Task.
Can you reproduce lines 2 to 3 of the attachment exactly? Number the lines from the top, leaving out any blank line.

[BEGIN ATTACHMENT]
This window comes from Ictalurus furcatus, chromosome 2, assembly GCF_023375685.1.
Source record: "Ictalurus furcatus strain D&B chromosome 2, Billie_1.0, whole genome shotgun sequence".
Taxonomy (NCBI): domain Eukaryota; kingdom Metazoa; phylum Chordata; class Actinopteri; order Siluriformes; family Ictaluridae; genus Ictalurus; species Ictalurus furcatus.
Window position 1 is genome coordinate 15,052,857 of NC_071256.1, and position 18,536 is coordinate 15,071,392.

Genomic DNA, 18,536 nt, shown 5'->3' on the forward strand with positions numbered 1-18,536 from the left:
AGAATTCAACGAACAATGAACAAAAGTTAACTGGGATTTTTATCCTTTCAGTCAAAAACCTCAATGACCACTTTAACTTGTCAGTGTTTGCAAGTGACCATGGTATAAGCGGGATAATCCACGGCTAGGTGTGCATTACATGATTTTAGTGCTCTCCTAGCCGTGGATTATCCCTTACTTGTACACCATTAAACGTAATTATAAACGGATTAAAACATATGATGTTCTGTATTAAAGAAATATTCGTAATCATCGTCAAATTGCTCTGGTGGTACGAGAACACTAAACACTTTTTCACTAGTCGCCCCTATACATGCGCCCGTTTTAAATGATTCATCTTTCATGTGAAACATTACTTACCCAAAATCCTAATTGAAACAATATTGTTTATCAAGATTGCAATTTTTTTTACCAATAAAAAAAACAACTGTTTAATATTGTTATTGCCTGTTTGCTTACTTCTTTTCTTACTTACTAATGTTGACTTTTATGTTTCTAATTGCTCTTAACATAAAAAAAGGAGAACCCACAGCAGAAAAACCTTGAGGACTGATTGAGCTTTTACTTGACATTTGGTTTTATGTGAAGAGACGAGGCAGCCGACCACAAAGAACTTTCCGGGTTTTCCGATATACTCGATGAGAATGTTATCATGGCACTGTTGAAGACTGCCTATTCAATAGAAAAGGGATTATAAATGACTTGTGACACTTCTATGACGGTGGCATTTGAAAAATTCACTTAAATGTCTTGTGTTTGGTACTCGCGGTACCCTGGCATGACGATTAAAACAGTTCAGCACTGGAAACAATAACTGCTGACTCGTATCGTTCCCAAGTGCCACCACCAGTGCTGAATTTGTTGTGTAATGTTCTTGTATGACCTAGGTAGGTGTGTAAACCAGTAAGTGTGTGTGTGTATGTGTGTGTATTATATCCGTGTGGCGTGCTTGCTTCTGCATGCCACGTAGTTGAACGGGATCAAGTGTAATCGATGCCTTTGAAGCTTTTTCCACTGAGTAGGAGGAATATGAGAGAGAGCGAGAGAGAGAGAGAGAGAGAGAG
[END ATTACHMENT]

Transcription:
Source record: "Ictalurus furcatus strain D&B chromosome 2, Billie_1.0, whole genome shotgun sequence".
Taxonomy (NCBI): domain Eukaryota; kingdom Metazoa; phylum Chordata; class Actinopteri; order Siluriformes; family Ictaluridae; genus Ictalurus; species Ictalurus furcatus.